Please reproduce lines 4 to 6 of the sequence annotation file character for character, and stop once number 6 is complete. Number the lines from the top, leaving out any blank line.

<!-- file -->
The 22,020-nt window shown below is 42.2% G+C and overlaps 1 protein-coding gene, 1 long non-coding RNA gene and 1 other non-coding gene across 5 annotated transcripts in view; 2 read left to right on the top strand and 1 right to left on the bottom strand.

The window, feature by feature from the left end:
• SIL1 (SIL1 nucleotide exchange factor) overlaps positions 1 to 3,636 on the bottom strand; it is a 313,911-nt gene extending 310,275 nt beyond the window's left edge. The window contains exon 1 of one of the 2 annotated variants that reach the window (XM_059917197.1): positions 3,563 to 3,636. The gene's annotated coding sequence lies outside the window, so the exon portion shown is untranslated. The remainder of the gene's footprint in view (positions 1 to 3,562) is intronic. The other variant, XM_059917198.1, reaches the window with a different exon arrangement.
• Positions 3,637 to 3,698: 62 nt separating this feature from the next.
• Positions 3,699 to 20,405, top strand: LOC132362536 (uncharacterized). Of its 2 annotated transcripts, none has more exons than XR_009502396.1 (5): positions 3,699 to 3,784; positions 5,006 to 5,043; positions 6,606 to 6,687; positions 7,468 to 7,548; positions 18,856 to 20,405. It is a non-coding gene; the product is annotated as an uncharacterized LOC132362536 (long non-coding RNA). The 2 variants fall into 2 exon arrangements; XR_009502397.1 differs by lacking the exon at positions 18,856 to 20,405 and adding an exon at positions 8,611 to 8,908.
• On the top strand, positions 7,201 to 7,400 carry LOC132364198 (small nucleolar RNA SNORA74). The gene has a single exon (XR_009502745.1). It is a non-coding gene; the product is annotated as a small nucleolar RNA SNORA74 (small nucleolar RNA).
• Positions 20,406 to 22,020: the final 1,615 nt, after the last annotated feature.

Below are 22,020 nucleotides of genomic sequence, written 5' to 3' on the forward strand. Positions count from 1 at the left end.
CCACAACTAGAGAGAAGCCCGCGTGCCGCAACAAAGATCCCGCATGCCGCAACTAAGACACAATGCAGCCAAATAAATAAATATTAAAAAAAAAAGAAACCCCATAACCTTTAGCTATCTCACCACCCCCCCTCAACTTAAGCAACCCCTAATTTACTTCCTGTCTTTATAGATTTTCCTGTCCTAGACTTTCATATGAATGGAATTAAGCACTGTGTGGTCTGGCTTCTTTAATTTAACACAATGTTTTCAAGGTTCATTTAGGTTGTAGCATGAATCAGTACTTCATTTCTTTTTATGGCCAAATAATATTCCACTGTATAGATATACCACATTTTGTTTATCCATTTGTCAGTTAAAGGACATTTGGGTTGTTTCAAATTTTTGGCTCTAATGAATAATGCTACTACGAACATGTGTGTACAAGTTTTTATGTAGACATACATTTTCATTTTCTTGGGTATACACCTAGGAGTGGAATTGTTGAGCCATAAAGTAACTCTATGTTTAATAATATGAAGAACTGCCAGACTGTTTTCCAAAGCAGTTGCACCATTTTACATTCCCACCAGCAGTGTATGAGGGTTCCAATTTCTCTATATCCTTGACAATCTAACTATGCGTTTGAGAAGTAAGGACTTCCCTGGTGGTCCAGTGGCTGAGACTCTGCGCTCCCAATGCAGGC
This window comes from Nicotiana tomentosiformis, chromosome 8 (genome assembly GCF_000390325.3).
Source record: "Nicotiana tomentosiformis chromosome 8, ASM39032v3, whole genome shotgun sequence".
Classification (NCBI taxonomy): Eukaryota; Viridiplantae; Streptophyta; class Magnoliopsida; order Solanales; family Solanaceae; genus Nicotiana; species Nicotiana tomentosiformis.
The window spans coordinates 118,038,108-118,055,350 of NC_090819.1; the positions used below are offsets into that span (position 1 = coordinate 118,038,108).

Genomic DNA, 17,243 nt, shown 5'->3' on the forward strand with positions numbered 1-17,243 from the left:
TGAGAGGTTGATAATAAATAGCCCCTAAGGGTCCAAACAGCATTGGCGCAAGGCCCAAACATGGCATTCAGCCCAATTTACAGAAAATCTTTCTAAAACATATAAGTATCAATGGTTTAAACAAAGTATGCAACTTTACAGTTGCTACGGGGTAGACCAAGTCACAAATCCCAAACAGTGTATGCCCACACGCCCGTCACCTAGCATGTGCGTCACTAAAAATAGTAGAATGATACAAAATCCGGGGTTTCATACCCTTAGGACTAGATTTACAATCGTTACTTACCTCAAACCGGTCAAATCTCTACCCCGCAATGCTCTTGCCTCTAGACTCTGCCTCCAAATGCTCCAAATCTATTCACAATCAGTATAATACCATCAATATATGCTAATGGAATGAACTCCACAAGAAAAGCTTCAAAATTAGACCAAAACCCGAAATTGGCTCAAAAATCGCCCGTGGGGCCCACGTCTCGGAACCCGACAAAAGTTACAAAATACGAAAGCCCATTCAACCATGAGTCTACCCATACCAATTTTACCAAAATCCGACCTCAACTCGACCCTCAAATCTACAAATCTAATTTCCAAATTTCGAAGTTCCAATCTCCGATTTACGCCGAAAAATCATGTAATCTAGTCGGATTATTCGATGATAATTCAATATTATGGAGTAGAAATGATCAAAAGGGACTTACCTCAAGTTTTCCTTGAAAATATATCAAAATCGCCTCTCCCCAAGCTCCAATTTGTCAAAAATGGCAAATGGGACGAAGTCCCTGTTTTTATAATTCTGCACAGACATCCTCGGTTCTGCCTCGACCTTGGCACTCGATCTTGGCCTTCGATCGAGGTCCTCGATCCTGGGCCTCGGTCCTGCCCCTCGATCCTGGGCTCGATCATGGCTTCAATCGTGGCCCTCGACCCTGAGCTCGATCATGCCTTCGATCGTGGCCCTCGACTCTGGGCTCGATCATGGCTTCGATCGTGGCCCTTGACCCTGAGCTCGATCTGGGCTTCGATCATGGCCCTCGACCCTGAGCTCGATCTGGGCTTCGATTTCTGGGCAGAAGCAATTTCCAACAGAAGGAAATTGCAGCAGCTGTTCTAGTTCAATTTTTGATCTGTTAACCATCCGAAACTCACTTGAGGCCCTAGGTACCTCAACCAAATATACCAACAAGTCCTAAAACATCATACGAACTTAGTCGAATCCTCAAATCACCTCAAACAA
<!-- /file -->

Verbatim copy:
• Positions 3,637 to 3,698: 62 nt separating this feature from the next.
• Positions 3,699 to 20,405, top strand: LOC132362536 (uncharacterized). Of its 2 annotated transcripts, none has more exons than XR_009502396.1 (5): positions 3,699 to 3,784; positions 5,006 to 5,043; positions 6,606 to 6,687; positions 7,468 to 7,548; positions 18,856 to 20,405. It is a non-coding gene; the product is annotated as an uncharacterized LOC132362536 (long non-coding RNA). The 2 variants fall into 2 exon arrangements; XR_009502397.1 differs by lacking the exon at positions 18,856 to 20,405 and adding an exon at positions 8,611 to 8,908.
• On the top strand, positions 7,201 to 7,400 carry LOC132364198 (small nucleolar RNA SNORA74). The gene has a single exon (XR_009502745.1). It is a non-coding gene; the product is annotated as a small nucleolar RNA SNORA74 (small nucleolar RNA).